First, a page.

Helen Garner is generally regarded as one of the leading Australian writers of her generation. She was born Helen Ford in the seaside city of Geelong, fifty miles south of Melbourne, and grew up in the state of Victoria, graduating from the University of Melbourne in 1965. She taught in public high schools in Victoria until 1972, when she was dismissed, ostensibly for using obscene language in the classroom. She married William Garner in 1968; they had one daughter. She later divorced Garner and in 1980 married Jean-Jacques Portail. After some years spent in the Melbourne area as a freelance writer, Garner produced her first work of fiction, Monkey Grip, in which she chronicles the lives of the survivors of the counterculture of the 1960’s who had congregated in the trendy Melbourne neighborhood of Carlton. Reviewers lauded Garner for putting a new lifestyle on the literary map. Garner’s tale of the curious relationship between a thirtyish woman and a drug dealer celebrates the randomness and anarchy of Carlton manners and mores at the same time that it warns against the dark, destructive underside of too much personal liberation and excess.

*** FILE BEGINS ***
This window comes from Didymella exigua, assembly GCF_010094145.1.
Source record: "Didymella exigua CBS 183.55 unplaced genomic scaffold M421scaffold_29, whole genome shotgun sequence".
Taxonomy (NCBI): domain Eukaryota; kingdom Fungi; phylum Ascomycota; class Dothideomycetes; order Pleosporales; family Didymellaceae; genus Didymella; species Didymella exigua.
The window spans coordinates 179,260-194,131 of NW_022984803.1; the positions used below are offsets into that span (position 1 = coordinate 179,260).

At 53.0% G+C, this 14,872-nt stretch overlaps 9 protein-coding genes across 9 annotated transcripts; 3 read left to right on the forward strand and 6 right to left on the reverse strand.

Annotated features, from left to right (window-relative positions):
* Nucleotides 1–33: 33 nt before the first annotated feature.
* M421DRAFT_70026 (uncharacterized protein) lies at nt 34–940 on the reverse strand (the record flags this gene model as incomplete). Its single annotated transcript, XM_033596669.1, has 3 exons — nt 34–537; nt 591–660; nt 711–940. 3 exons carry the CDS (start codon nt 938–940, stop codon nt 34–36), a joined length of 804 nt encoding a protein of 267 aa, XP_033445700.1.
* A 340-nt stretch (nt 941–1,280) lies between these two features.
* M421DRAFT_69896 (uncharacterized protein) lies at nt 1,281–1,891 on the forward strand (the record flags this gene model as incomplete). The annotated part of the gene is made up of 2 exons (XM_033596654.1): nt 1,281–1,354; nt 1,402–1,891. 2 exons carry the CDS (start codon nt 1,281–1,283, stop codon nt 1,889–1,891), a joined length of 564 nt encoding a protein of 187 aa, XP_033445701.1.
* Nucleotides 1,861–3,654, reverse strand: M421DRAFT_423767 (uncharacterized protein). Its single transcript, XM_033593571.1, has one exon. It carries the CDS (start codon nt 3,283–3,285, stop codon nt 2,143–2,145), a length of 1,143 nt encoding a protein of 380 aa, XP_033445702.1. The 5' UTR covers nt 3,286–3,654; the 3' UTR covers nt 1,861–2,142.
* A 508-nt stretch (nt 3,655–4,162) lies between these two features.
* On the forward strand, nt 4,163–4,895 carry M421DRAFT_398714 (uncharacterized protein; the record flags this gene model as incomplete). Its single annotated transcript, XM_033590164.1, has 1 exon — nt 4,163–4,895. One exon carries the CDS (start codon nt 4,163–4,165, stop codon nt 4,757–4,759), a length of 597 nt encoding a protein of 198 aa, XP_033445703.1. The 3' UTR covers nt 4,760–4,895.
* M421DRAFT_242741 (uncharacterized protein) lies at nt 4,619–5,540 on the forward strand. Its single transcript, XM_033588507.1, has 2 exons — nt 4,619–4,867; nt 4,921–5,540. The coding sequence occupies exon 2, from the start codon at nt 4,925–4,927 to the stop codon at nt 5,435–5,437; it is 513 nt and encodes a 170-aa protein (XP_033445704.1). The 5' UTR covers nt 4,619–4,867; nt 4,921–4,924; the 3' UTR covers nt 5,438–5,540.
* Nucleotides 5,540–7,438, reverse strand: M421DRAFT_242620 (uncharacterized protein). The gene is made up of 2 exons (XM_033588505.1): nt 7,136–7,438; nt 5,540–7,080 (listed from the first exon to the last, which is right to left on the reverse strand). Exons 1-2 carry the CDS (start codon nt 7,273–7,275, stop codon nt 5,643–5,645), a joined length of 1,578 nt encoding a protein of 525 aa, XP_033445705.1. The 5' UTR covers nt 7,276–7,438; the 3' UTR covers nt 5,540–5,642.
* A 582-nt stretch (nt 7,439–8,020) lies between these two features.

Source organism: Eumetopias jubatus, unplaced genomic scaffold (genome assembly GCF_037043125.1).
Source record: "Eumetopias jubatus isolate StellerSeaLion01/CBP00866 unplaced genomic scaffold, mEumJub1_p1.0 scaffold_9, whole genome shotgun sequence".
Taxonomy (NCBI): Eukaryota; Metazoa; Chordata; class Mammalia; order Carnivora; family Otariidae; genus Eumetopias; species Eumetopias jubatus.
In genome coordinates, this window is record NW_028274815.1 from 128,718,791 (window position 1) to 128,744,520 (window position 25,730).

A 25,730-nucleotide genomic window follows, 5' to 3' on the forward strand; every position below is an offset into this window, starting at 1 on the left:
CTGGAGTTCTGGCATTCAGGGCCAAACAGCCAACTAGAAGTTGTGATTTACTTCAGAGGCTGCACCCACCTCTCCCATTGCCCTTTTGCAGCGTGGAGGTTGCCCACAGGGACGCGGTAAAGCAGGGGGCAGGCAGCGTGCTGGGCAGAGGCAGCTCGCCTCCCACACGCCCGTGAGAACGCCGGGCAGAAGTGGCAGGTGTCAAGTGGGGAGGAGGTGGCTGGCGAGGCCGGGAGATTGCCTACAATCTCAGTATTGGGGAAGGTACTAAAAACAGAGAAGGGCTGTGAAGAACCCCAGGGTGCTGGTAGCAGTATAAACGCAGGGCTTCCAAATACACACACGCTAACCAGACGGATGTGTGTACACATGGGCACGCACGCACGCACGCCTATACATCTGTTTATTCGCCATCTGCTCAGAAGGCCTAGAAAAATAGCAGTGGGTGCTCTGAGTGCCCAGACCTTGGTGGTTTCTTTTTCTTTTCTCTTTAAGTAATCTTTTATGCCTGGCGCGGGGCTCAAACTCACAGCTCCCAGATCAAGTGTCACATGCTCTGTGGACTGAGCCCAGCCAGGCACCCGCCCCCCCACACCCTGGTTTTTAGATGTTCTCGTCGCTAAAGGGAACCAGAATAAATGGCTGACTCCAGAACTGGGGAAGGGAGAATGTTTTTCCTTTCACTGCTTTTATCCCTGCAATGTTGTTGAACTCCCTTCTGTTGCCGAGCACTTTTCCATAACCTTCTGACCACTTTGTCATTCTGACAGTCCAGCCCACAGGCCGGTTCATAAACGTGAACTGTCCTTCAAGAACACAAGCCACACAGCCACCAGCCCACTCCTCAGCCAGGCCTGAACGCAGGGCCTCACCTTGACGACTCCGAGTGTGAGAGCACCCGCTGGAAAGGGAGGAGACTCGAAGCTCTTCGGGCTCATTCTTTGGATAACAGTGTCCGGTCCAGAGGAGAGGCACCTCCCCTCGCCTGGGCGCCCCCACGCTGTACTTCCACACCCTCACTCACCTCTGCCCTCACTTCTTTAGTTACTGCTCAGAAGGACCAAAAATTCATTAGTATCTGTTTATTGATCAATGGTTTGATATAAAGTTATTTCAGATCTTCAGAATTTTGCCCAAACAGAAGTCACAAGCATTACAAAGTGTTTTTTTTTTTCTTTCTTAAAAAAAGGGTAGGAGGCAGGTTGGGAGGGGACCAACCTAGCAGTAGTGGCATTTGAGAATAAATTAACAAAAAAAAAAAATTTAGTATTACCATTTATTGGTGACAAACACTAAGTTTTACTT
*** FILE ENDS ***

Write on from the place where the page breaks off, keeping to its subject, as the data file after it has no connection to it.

Somewhat in the manner of American minimalist writers such as Ann Beattie, Garner’s fiction struck a chord among readers for its honest treatment of ordinary life and relations between people, especially men and women. Garner’s style, though, was not in the least minimalist but rather involved and multilayered. After publishing “Honour,” and “Other People’s Children,” two novellas, Garner’s next serious literary effort was The Children’s Bach. By this time, the kind of characters about whom Garner...
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